As the net becomes more popular and accessible around the world, some societies are taking steps to censor controversial material. The U.S. Congress as well as many state legislatures are considering severe criminal penalties for making indecent material available on the net. Newly emerging democracies in Eastern Europe and the former Soviet Union are weighing various approaches to free expression online. Germany has sought to extend its strict laws against neo-Nazi propaganda and hate speech to the World Wide Web, and the UK is considering censorship of sexually-explicit material. Meanwhile, many other Western Europeans and others from more permissive cultures marvel at the lengths to which some will go to control sexual expression.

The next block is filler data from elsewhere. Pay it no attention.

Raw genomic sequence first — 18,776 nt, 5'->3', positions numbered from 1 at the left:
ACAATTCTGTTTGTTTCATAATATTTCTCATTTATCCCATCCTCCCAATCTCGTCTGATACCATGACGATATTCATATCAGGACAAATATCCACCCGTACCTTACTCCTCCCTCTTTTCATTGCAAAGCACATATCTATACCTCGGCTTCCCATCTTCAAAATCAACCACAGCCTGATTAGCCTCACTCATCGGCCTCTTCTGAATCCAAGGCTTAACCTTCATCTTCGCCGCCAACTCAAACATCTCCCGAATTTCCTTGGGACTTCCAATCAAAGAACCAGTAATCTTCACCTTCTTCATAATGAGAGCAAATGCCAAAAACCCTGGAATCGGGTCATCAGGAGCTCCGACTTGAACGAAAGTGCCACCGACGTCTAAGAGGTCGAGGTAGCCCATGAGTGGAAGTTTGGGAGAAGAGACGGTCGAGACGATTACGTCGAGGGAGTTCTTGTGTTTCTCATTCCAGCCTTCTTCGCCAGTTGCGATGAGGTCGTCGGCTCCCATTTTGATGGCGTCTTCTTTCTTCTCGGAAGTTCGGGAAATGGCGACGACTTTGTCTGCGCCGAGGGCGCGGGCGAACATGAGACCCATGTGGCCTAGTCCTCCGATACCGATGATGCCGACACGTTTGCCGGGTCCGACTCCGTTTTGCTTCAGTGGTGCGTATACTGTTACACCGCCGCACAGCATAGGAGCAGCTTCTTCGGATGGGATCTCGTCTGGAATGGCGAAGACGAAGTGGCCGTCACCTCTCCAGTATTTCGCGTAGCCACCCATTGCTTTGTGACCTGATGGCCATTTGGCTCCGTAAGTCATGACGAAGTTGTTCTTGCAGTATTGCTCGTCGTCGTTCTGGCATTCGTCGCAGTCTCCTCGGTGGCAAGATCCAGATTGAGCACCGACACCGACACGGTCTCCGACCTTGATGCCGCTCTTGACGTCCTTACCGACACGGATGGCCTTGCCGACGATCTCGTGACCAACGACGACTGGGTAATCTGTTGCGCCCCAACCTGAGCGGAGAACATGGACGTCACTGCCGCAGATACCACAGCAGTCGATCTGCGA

This panel will consider issues such as the impact on the global network when censorship policies vary among countries, whether the US and other countries with strong free speech protections should export their political philosophies, whether the assertion of domestic sovereignty over parts of the global network is even possible, and the feasibility of technological solutions for controlling access to content.
Moderator: Daniel J. Weitzner is Deputy Director at the Center for Democracy and Technology. Contact: firstname.lastname@example.org / (202) 637-9800
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